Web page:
I’m thankful that when I had to quit my job, I only had to support one person – myself. I am able to take on a job that requires a lot of travel and long hours because I don’t have anyone at home. I’m glad that I don’t have to worry about my spouse should I choose to uproot and move to another country. In addition, I am certain that I am not fit to be a mother, and as long as I feel that, I don’t think it’s a good idea to want to have a child simply because everyone else does. I am not going to get married solely to cross it off a bucket list. In fact, it’s not even on my list.

Is it necessary to get married? The answer is yes and no, depending on who you are and what you want. For some people living in the Malaysian context, the answer is yes because the current law in Malaysia does not recognise intimate partners who are not married, so registering your union is important for you to earn certain rights and benefits such as those relating to inheritance, property sharing and income tax. The situation is also different where a person is legally considered as a Muslim, as co-habiting with an intimate partner outside of marriage is an offence under the syariah enactments.

For some other people, the answer would be no as marriage does not guarantee eternal commitment – one of the things I learned from conducting divorce cases. At best, marriage is a way to formalise a relationship in order to gain certain legal benefits. And then there are other people who can’t get married. Some have financial restraints, some have legality issues (eg. same-sex marriage is impossible) while others have other personal issues.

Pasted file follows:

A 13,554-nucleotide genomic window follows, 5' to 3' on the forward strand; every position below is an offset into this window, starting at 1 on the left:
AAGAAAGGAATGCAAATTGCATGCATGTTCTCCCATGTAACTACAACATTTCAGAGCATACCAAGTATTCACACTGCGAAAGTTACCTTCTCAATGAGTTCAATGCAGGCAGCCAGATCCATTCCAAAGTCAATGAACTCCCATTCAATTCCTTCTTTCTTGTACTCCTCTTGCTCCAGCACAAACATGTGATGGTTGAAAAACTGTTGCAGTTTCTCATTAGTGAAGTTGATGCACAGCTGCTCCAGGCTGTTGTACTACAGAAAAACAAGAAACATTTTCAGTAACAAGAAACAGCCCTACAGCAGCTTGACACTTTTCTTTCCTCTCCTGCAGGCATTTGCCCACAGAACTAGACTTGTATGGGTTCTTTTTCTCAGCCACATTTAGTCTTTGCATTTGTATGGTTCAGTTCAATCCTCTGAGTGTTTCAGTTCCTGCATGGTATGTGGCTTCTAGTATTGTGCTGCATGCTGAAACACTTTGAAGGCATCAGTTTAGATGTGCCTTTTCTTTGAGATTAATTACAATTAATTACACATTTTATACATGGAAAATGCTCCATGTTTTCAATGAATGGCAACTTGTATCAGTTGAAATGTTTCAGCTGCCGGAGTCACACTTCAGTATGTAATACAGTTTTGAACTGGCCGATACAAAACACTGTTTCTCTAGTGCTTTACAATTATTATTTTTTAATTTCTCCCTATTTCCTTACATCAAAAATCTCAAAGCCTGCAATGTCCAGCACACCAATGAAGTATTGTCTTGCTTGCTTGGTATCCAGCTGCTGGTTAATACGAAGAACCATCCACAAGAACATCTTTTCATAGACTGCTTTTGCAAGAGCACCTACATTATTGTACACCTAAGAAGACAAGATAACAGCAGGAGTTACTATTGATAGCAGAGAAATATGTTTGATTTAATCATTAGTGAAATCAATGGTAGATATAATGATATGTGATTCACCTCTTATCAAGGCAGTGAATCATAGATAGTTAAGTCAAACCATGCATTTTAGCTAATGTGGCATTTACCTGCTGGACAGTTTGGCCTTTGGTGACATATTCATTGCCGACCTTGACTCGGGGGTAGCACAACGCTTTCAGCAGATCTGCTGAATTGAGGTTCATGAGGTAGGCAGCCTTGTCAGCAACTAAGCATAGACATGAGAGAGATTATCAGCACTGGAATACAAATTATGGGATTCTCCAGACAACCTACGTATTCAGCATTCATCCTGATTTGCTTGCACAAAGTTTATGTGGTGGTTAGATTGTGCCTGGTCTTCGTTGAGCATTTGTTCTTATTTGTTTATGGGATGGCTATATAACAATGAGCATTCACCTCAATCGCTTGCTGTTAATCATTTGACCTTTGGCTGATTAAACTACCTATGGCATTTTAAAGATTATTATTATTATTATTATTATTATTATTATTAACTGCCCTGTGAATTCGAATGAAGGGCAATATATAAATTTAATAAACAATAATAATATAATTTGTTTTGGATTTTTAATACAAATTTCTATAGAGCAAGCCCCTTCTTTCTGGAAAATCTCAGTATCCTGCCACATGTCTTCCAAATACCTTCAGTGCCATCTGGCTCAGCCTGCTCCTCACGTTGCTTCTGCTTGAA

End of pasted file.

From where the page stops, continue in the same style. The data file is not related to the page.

At the end of the day, an intimate relationship, whether within a marriage or not, requires the same ingredients to work: love, friendship, acceptance, patience, tolerance, etc. We have to understand that not everyone wants to get married, and if they do, the question of when they want to get married is really up to them.

Intimate relationships are, well, intimate, and very, very personal. Pressuring someone to get married is not helpful if you don’t understand the people who are in the relationship, and the circumstances within that relationship. We also have to accept that some people choose to be single. And there is nothing wrong or “kesian” about that.

So, when am I getting married? It’s none of your business, really.

Daniella Zulkifili is a prominent women and children’s rights activist in Malaysia. She is currently the Treasurer of the Association of Women Lawyers (AWL) and is AWL’s representative to the Reproductive Rights Advocacy Alliance Malaysia (RRAAM). She is passionate about gender equality, and has been an active member of the Gender Equality Initiative 2015 steering committee in organizing events to raise awareness among university students on the issue. A former lawyer, Daniella has represented women and children in respect of child sexual abuse and domestic violence matters. She spends her free time reading up on Egyptology and practising her French.